Officials implementing the Patient Protection and Affordable Care Act should turn to community pharmacists to help meet the surge in patient demand for preventive care services expected to arise from health care reform, according to the National Community Pharmacists Association.


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NCPA to HHS: Pharmacists can aid in preventive health care

September 22nd, 2010

ALEXANDRIA, Va. – Officials implementing the Patient Protection and Affordable Care Act should turn to community pharmacists to help meet the surge in patient demand for preventive care services expected to arise from health care reform, according to the National Community Pharmacists Association.

NCPA expressed that view in comments recently submitted to the Department of Health and Human Services (HHS). The association said Tuesday that its comments came in response to the department's proposed interim final rule, which would waive patient co-pays for certain recommended preventive services and vaccines.

The HHS requirement would apply to private, nongrandfathered group health plans and health insurance issuers offering group or individual health insurance through the health insurance exchanges scheduled to take effect in 2014, according to NCPA.

To satisfy the expected need for preventive health care services, there will be an increased demand for qualified providers — a demand that pharmacists can help meet, NCPA said. The association noted that community pharmacies already provide such preventive health care services as blood pressure and cholesterol screening, tobacco cessation and obesity-related counseling and intervention, and routine immunizations.

"NCPA believes that an initial investment in preventative care services can reap many downstream benefits, including demonstrable improvement in patient care outcomes, a reduction in hospital readmissions and ultimately savings due to lower health care costs," the association stated in the comments submitted to HHS. "Just as the practice of medicine has undergone a change in focus from treatment of disease states to preventative care, pharmacy has gone from an emphasis on medication dispensing to one of effective medication use and achieving optimal patient outcomes."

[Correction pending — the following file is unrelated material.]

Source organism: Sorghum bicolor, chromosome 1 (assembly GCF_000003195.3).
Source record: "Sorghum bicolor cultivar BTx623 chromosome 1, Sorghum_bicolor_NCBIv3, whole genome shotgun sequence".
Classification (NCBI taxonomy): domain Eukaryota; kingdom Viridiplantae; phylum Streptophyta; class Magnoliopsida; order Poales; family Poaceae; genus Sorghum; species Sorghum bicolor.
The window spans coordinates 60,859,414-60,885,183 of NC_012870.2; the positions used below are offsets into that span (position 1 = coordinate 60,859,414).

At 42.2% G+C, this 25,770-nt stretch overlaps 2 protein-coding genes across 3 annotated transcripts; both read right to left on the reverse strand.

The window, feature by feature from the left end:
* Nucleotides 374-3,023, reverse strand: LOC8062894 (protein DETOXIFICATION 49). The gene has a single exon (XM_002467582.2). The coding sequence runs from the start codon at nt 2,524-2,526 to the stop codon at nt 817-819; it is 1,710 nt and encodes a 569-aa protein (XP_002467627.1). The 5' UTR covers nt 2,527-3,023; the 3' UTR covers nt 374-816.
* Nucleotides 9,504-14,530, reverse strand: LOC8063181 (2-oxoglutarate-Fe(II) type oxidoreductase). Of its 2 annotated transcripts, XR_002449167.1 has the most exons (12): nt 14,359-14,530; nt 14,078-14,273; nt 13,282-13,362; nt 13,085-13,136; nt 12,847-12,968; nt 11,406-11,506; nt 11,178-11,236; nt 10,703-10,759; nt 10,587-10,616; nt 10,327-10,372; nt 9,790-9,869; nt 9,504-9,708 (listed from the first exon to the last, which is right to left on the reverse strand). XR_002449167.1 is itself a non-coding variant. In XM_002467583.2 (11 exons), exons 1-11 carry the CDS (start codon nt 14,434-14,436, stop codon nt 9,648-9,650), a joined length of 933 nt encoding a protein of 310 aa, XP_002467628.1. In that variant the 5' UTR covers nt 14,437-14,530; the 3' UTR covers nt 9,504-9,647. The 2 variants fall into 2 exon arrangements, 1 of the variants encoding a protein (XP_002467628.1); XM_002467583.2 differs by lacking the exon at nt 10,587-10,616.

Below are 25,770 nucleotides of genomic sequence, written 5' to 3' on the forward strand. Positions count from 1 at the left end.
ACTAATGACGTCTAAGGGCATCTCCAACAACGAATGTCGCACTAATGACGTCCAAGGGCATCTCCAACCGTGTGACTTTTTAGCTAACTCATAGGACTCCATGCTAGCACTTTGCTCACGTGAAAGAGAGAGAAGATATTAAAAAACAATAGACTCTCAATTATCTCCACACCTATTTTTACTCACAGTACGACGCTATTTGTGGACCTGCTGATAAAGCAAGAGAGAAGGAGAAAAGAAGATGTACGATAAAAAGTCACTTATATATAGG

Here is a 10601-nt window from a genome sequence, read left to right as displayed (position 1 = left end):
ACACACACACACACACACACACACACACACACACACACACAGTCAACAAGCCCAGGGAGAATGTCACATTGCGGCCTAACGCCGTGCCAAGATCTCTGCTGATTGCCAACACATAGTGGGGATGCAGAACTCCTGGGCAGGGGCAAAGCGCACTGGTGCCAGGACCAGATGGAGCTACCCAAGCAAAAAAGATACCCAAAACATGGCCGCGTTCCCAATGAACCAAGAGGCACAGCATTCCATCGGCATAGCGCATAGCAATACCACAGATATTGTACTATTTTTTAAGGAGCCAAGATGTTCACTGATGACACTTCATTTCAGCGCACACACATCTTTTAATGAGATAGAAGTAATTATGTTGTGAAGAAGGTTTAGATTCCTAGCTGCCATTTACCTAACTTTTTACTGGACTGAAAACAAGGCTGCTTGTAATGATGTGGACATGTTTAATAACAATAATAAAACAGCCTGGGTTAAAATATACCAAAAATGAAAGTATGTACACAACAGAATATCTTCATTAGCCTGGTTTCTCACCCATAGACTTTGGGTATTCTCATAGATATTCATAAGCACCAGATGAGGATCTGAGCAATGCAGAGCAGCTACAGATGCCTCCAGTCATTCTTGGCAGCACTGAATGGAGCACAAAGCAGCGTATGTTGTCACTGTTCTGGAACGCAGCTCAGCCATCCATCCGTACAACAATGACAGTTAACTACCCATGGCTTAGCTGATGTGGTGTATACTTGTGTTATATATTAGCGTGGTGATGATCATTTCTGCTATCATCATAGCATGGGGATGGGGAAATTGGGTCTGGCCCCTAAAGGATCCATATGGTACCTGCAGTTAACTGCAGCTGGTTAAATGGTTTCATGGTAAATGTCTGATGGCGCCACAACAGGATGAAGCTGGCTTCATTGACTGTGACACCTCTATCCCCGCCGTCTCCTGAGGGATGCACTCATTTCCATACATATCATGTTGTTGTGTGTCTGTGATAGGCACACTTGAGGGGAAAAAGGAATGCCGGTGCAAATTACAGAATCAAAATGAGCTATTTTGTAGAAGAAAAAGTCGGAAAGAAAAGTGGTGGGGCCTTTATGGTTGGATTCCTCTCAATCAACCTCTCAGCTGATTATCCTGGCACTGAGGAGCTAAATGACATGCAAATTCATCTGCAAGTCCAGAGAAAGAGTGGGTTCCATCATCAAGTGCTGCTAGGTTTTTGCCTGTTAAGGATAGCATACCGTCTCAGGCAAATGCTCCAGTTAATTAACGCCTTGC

In its comments, NCPA made two specific recommendations to HHS. One was to modify the rule to allow patients to receive certain preventive services from any qualified provider — including community pharmacies — without incurring a co-payment. The other was to actively promote a more collaborative approach to health care services by encouraging health plans to enlist the services of allied health care providers, such as pharmacists, to help provide community-based preventive care services to plan enrollees.

NCPA added that 92% of Americans are located within five miles of a retail pharmacy, and appointments aren't required.

"The accessibility of the community pharmacist as well as the close tie that exists between many pharmacists and members of the community is critical, especially in rural or very urban areas in which consumers may not have sufficient access to medical care," NCPA told HHS.
 

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